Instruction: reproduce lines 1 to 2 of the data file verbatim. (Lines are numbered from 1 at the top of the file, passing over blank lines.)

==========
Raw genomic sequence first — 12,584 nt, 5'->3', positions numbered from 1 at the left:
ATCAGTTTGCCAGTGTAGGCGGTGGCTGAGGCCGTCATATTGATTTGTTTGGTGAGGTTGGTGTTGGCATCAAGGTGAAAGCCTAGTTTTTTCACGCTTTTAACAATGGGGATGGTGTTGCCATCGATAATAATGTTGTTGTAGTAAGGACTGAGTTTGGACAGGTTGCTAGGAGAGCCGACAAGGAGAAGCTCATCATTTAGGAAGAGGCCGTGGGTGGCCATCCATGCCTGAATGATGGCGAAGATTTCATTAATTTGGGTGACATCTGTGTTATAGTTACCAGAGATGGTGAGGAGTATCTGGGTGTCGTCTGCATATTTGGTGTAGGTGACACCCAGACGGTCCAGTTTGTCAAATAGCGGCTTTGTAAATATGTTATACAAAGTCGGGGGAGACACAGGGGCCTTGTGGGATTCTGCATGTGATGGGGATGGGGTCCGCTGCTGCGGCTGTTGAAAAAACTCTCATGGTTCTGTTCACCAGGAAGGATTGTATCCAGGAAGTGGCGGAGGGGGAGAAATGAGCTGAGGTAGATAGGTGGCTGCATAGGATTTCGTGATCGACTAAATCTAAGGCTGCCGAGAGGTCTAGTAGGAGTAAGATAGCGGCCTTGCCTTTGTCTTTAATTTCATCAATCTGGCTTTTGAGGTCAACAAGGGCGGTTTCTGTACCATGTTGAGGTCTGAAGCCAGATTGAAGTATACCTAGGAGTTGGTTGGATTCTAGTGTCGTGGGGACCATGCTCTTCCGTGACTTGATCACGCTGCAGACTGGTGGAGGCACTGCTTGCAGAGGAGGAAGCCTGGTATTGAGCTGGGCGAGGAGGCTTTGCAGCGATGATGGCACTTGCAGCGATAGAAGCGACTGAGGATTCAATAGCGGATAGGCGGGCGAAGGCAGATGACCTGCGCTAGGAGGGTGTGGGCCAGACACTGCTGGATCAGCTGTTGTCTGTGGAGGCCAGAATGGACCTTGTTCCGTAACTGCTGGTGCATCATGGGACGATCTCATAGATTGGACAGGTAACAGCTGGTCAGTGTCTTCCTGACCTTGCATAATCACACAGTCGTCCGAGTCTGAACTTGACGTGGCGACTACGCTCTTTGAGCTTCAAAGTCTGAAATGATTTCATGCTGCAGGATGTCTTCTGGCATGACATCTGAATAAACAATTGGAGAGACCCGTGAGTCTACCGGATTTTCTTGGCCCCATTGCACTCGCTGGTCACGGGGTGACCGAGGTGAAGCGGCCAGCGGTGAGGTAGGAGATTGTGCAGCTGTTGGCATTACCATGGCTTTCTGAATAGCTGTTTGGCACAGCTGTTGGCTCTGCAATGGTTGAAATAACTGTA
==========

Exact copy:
Raw genomic sequence first — 12,584 nt, 5'->3', positions numbered from 1 at the left:
ATCAGTTTGCCAGTGTAGGCGGTGGCTGAGGCCGTCATATTGATTTGTTTGGTGAGGTTGGTGTTGGCATCAAGGTGAAAGCCTAGTTTTTTCACGCTTTTAACAATGGGGATGGTGTTGCCATCGATAATAATGTTGTTGTAGTAAGGACTGAGTTTGGACAGGTTGCTAGGAGAGCCGACAAGGAGAAGCTCATCATTTAGGAAGAGGCCGTGGGTGGCCATCCATGCCTGAATGATGGCGAAGATTTCATTAATTTGGGTGACATCTGTGTTATAGTTACCAGAGATGGTGAGGAGTATCTGGGTGTCGTCTGCATATTTGGTGTAGGTGACACCCAGACGGTCCAGTTTGTCAAATAGCGGCTTTGTAAATATGTTATACAAAGTCGGGGGAGACACAGGGGCCTTGTGGGATTCTGCATGTGATGGGGATGGGGTCCGCTGCTGCGGCTGTTGAAAAAACTCTCATGGTTCTGTTCACCAGGAAGGATTGTATCCAGGAAGTGGCGGAGGGGGAGAAATGAGCTGAGGTAGATAGGTGGCTGCATAGGATTTCGTGATCGACTAAATCTAAGGCTGCCGAGAGGTCTAGTAGGAGTAAGATAGCGGCCTTGCCTTTGTCTTTAATTTCATCAATCTGGCTTTTGAGGTCAACAAGGGCGGTTTCTGTACCATGTTGAGGTCTGAAGCCAGATTGAAGTATACCTAGGAGTTGGTTGGATTCTAGTGTCGTGGGGACCATGCTCTTCCGTGACTTGATCACGCTGCAGACTGGTGGAGGCACTGCTTGCAGAGGAGGAAGCCTGGTATTGAGCTGGGCGAGGAGGCTTTGCAGCGATGATGGCACTTGCAGCGATAGAAGCGACTGAGGATTCAATAGCGGATAGGCGGGCGAAGGCAGATGACCTGCGCTAGGAGGGTGTGGGCCAGACACTGCTGGATCAGCTGTTGTCTGTGGAGGCCAGAATGGACCTTGTTCCGTAACTGCTGGTGCATCATGGGACGATCTCATAGATTGGACAGGTAACAGCTGGTCAGTGTCTTCCTGACCTTGCATAATCACACAGTCGTCCGAGTCTGAACTTGACGTGGCGACTACGCTCTTTGAGCTTCAAAGTCTGAAATGATTTCATGCTGCAGGATGTCTTCTGGCATGACATCTGAATAAACAATTGGAGAGACCCGTGAGTCTACCGGATTTTCTTGGCCCCATTGCACTCGCTGGTCACGGGGTGACCGAGGTGAAGCGGCCAGCGGTGAGGTAGGAGATTGTGCAGCTGTTGGCATTACCATGGCTTTCTGAATAGCTGTTTGGCACAGCTGTTGGCTCTGCAATGGTTGAAATAACTGTA